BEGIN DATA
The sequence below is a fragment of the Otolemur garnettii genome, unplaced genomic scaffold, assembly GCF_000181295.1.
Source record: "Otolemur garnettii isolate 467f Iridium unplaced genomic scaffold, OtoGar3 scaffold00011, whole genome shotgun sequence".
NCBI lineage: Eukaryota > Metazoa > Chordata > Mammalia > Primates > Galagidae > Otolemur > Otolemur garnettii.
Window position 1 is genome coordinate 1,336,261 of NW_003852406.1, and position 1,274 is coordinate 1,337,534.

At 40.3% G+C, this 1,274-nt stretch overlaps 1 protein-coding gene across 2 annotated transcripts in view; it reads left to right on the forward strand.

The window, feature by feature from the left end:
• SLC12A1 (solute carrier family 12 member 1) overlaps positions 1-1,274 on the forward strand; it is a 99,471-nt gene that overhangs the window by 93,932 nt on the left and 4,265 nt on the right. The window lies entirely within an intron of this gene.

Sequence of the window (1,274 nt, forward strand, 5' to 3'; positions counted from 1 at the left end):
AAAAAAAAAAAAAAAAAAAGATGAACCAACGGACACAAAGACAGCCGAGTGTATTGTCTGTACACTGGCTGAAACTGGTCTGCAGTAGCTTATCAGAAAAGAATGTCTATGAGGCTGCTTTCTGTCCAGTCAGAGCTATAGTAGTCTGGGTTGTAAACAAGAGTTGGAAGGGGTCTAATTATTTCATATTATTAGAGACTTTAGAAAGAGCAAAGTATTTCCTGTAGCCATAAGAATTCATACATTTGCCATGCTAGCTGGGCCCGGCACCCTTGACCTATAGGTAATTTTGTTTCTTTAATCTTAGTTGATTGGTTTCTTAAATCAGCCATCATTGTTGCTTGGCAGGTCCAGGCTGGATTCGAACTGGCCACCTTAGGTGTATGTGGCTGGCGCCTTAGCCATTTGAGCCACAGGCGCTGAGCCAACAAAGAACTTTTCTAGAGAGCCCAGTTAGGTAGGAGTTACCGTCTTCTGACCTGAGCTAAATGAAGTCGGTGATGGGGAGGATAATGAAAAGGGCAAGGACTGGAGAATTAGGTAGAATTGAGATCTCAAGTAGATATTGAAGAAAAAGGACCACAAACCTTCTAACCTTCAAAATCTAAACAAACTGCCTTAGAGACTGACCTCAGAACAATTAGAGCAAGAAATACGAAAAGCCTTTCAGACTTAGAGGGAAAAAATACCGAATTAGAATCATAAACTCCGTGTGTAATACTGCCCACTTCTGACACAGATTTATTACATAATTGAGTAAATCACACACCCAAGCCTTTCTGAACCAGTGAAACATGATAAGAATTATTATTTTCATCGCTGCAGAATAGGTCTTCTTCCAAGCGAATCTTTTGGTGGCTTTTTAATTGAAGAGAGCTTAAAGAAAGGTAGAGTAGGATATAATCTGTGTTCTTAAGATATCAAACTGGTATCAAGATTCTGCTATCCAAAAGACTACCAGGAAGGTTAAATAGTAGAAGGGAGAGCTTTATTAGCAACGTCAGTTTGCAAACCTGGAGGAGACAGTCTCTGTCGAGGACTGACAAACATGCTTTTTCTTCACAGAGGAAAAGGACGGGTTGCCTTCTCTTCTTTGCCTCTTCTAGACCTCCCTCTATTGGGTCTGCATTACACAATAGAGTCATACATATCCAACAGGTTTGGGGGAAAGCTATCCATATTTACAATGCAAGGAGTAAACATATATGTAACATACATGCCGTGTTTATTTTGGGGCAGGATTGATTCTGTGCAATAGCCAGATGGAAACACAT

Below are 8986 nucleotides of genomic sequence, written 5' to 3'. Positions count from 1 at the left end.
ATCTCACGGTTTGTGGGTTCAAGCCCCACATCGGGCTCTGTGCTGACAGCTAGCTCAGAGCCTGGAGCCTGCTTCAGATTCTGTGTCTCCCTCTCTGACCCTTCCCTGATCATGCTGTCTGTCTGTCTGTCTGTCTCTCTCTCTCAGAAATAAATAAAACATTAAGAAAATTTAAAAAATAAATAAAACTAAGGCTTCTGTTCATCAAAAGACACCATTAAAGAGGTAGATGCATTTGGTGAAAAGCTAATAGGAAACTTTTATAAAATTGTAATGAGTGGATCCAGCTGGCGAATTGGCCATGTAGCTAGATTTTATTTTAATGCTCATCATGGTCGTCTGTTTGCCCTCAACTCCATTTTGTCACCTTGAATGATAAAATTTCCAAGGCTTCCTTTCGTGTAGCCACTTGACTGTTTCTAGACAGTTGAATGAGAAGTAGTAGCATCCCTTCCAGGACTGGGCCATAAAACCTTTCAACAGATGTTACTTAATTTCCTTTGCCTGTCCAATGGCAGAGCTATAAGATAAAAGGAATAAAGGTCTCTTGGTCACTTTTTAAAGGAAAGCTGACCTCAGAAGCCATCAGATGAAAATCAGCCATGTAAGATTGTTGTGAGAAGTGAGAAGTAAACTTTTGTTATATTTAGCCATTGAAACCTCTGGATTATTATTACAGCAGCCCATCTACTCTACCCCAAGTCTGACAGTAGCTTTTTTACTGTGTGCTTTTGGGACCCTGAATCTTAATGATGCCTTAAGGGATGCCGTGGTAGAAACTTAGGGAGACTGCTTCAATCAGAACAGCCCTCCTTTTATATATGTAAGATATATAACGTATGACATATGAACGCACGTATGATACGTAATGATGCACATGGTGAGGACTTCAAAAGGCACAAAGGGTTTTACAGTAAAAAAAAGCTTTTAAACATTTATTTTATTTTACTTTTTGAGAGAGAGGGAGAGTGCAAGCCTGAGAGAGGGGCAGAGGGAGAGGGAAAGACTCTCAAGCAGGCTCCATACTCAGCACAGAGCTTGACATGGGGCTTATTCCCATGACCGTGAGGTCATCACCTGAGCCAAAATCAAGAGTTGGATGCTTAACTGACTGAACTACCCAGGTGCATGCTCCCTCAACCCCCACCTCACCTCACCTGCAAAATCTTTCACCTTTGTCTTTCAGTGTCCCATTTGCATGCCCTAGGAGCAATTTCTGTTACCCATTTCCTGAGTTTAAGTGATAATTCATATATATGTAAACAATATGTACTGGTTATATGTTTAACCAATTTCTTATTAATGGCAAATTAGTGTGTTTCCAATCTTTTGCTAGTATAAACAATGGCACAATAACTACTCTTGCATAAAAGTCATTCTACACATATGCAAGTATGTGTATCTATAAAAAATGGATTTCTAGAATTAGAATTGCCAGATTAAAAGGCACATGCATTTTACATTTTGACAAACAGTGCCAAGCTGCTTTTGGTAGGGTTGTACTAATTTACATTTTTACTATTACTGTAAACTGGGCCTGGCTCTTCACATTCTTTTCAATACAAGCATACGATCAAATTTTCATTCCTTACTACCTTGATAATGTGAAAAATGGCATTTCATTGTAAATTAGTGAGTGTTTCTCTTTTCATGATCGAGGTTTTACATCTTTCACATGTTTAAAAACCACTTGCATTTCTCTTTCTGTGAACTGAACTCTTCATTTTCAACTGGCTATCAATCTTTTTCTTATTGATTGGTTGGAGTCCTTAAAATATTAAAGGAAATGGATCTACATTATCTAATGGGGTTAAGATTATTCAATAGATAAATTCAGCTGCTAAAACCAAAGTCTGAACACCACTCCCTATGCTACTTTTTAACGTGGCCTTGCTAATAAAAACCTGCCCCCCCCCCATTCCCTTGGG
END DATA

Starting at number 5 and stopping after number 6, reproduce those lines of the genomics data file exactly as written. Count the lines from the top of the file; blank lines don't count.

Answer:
At 40.3% G+C, this 1,274-nt stretch overlaps 1 protein-coding gene across 2 annotated transcripts in view; it reads left to right on the forward strand.

The window, feature by feature from the left end: